Big Black Lives Matter protest in Overland Park maintains pressure for change

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OVERLAND PARK, Kan. — Their message is getting louder and stronger.

Supporters of the Black Lives Matter movement hit the streets on Saturday morning in Overland Park. It’s the latest of many protests of social injustices in recent weeks in the Kansas City metro.

Protestors at Saturday’s march said their push for social equality is here to stay, and that their displeasure with recent events involving police brutality hasn’t faded.

“Black Lives Matter… Black Lives Matter,” the chant rang out as approximately a thousand marchers made their way from Overland Park’s city hall into the city’s downtown commercial area.

“It has to stop. Enough is enough,” Linnaia McKenzie, a spokesperson for the Advocacy and Awareness Group of Johnson County, said.

McKenzie said this march and protest were organized through a partnership with the Overland Park City Council and Police Department. A lifelong Overland Park resident, she said she and other African Americans in Johnson County want to be sure their city loves them as much as they love it.

“The message is important right now. It’s something that has always been put on the back burner,” McKenzie said.

McKenzie said it was the death of George Floyd, other recent controversial killings and the groundswell of support surrounding those cases that pushed her to get involved and organize this protest.

“Being black is not something to be afraid of. We’re people just like everybody else. It’s time for the community to come together in agreement about that,” McKenzie said.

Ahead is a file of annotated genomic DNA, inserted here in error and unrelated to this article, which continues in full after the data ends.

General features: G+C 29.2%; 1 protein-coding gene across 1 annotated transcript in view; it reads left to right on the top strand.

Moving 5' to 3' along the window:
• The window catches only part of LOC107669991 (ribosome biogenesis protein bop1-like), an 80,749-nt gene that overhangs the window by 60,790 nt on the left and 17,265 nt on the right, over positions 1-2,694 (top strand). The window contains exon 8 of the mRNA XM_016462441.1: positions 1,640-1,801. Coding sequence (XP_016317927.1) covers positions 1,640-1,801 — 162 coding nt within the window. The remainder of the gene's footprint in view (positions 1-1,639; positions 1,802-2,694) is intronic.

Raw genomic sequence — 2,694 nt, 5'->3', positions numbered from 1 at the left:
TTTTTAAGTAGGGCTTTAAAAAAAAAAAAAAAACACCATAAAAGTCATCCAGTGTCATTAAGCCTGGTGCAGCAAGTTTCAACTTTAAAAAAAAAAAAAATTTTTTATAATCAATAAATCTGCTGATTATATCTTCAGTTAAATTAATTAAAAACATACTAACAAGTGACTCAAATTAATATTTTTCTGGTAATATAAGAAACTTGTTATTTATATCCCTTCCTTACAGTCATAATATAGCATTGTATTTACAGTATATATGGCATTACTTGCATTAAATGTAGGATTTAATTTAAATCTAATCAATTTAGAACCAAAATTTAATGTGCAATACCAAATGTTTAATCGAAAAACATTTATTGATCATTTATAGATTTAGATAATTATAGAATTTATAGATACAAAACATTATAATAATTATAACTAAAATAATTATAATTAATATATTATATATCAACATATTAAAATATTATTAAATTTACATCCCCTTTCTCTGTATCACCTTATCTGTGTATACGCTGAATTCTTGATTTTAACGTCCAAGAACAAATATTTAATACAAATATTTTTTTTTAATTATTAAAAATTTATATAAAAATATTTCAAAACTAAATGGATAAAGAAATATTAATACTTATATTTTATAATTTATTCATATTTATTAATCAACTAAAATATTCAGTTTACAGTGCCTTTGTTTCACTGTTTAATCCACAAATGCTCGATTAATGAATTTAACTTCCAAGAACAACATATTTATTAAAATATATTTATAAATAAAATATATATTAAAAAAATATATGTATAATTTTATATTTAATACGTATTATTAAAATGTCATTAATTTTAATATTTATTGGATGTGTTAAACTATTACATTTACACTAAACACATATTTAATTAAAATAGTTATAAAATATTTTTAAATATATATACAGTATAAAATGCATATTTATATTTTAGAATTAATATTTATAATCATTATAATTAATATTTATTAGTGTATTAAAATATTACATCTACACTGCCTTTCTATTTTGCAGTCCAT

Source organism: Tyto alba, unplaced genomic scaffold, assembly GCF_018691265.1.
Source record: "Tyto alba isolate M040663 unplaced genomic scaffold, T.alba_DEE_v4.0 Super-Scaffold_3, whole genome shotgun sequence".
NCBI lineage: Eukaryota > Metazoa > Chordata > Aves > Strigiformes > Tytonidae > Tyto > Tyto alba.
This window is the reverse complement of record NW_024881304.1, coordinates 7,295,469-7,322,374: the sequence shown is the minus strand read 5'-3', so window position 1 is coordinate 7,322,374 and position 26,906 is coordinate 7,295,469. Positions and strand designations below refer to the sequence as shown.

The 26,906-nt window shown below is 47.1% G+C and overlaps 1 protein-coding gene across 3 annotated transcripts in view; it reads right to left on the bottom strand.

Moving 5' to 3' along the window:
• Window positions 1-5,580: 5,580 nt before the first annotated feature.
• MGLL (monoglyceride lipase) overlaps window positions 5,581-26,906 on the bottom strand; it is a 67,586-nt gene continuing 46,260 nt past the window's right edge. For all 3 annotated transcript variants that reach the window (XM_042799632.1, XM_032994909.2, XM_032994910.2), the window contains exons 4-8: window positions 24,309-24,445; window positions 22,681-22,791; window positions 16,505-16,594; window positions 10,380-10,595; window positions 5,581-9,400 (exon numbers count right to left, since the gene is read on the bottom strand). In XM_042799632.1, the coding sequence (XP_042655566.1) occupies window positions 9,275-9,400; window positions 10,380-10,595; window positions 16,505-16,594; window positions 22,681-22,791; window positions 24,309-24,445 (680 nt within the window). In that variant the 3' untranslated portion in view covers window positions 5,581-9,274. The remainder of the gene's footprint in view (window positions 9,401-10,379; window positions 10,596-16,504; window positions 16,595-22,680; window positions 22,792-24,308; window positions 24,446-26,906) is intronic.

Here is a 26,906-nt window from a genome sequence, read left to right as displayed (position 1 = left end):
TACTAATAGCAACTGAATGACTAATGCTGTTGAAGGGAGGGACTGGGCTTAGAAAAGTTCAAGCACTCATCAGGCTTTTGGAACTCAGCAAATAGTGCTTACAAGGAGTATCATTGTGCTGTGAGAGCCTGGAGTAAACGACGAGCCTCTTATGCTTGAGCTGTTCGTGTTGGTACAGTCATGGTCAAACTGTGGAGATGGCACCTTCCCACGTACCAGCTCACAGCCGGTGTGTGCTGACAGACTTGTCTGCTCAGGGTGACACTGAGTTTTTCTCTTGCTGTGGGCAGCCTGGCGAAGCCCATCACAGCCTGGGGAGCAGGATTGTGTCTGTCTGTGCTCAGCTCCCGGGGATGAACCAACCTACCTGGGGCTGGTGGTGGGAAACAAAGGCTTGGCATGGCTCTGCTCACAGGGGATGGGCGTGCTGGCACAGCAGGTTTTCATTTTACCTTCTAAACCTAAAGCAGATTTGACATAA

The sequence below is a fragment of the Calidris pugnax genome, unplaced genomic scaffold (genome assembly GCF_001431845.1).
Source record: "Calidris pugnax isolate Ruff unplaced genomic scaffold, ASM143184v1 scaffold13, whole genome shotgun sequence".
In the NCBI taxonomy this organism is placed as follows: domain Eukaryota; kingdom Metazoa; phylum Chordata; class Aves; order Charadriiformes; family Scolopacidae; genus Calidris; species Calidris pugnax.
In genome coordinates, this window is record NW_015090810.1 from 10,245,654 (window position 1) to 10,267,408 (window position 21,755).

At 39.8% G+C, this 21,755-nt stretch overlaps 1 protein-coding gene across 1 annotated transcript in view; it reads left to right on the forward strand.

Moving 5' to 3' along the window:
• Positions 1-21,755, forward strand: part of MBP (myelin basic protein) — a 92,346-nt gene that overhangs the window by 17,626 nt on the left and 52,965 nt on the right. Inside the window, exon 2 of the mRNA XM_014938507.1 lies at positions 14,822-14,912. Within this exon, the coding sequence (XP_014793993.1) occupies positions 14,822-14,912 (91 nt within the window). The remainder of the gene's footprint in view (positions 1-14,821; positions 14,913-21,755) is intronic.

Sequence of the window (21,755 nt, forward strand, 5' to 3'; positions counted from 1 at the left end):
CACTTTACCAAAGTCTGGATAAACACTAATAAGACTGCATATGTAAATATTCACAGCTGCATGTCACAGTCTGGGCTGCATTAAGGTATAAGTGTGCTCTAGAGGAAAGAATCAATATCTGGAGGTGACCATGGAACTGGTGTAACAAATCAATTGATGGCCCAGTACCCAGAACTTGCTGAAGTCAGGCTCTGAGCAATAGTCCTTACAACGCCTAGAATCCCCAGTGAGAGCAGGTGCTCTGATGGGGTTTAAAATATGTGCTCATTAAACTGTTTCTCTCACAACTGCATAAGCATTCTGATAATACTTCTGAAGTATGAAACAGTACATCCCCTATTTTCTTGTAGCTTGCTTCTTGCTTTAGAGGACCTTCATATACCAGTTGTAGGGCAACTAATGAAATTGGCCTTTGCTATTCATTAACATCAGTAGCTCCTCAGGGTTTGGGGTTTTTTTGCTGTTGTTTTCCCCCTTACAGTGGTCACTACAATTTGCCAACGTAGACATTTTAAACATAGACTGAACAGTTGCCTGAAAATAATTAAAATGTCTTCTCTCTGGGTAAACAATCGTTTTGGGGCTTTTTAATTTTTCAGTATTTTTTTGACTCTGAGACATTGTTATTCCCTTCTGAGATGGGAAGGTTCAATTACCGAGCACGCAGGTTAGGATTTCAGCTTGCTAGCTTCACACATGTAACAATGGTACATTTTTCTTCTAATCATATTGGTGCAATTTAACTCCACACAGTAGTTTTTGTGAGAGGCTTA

Organizers at the march agreed that with each of these marches, the message gets stronger. They said Americans who didn’t originally understand the message of Black Lives Matter are buying in.

Fred Jones, present of Johnson County’s chapter of the NAACP, said these protests won’t settle down until significant changes take place.

“We’re all human beings, and we need to be treated like that,” Jones said. “There’s nothing that’s been said that isn’t true. When you have truth and facts, people want to listen. When they’re willing to listen, they’re willing to change.”

Chief Frank Donchez, Overland Park’s Police Chief, said he realizes this movement’s roots rest in protesting against police brutality. He said he’s hopeful partnerships within the community can lead to peace.

Chief Donchez, who was in attendance at Saturday’s event, could be seen applauding speakers who campaigned in favor of social equality. 

“It’s about communication and collaboration,” Chief Donchez said. “Government is for the people and by the people. If change is what the electorate wants, I think change needs to happen.”

NAACP leaders in Johnson County said the next march is being planned for Olathe. Jones said that event is being organized by Olathe’s NAACP chapter, and as far as he knew, there was no date set for that upcoming event.

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